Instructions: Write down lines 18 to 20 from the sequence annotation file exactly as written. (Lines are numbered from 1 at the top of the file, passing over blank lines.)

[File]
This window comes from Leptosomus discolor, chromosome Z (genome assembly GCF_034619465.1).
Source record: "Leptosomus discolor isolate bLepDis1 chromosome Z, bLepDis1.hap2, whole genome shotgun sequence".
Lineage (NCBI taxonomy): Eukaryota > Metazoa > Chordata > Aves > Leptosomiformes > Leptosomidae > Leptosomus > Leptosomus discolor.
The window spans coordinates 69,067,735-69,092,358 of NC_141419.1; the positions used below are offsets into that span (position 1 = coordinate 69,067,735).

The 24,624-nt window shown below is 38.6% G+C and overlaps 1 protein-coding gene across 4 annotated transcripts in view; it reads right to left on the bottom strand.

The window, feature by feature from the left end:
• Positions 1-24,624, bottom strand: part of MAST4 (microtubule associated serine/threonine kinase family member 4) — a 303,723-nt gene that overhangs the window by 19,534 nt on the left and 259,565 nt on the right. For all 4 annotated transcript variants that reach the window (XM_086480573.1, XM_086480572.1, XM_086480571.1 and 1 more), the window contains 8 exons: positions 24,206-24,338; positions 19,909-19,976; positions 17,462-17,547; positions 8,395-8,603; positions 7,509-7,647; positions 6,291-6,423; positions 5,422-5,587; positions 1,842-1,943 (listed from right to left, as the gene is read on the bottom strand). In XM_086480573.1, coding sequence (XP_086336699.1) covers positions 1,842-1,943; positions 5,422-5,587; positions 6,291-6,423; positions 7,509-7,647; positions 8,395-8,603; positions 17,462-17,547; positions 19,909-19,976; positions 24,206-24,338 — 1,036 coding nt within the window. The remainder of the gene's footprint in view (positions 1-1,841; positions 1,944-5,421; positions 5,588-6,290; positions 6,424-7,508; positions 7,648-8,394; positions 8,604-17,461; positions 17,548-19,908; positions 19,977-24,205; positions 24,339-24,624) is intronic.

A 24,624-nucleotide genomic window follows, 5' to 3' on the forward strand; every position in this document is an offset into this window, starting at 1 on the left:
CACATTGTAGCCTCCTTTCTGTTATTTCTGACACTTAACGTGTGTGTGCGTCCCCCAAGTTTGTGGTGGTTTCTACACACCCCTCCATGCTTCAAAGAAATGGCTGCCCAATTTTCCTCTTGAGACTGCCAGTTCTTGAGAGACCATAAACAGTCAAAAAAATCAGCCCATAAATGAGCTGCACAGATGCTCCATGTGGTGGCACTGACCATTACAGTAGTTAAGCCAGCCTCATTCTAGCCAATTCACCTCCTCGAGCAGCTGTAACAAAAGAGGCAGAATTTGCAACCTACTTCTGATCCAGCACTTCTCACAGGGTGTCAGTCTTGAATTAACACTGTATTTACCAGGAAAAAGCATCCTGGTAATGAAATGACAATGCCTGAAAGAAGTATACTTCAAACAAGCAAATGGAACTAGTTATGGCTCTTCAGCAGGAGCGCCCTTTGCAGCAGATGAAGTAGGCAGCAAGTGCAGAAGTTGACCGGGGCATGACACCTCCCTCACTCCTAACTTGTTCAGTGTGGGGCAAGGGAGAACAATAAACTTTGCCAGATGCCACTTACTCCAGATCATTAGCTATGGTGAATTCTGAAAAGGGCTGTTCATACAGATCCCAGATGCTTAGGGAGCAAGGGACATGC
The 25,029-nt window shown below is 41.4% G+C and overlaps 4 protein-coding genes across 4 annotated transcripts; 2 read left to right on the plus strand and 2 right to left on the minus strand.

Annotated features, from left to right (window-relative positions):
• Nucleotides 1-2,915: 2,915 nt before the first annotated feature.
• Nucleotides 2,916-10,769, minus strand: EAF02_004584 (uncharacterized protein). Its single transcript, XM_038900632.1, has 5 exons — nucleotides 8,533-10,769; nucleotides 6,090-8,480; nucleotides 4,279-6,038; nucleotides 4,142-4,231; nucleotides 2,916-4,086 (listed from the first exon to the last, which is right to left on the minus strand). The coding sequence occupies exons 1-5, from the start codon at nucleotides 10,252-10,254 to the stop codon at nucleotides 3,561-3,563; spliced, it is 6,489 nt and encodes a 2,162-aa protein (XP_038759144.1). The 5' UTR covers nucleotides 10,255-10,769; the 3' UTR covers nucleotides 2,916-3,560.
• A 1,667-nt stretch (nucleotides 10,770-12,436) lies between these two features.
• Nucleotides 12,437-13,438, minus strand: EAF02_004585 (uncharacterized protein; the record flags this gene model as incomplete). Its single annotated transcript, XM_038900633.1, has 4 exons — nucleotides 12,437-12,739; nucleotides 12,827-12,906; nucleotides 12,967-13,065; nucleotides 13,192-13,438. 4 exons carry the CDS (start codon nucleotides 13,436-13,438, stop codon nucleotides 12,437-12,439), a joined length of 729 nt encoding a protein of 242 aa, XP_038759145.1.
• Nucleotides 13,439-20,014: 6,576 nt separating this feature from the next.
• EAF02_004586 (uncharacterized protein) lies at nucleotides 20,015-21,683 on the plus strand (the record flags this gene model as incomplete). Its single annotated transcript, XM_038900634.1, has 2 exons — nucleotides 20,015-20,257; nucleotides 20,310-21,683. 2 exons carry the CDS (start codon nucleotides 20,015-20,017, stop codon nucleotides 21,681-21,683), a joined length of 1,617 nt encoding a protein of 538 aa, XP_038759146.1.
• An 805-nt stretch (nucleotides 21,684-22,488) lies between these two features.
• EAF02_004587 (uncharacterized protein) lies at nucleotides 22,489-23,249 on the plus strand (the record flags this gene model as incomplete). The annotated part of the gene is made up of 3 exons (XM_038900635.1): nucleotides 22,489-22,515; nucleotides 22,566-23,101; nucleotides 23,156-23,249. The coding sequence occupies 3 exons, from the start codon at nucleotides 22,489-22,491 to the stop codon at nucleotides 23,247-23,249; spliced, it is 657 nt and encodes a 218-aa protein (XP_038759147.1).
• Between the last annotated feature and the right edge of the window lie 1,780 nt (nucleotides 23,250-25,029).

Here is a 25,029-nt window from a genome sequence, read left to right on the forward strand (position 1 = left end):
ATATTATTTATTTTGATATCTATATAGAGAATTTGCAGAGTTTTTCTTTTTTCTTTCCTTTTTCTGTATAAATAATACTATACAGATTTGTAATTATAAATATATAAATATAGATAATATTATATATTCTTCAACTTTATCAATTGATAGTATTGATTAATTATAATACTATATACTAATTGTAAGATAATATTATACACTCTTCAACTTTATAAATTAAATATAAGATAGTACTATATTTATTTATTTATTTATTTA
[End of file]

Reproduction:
• An 805-nt stretch (nucleotides 21,684-22,488) lies between these two features.
• EAF02_004587 (uncharacterized protein) lies at nucleotides 22,489-23,249 on the plus strand (the record flags this gene model as incomplete). The annotated part of the gene is made up of 3 exons (XM_038900635.1): nucleotides 22,489-22,515; nucleotides 22,566-23,101; nucleotides 23,156-23,249. The coding sequence occupies 3 exons, from the start codon at nucleotides 22,489-22,491 to the stop codon at nucleotides 23,247-23,249; spliced, it is 657 nt and encodes a 218-aa protein (XP_038759147.1).
• Between the last annotated feature and the right edge of the window lie 1,780 nt (nucleotides 23,250-25,029).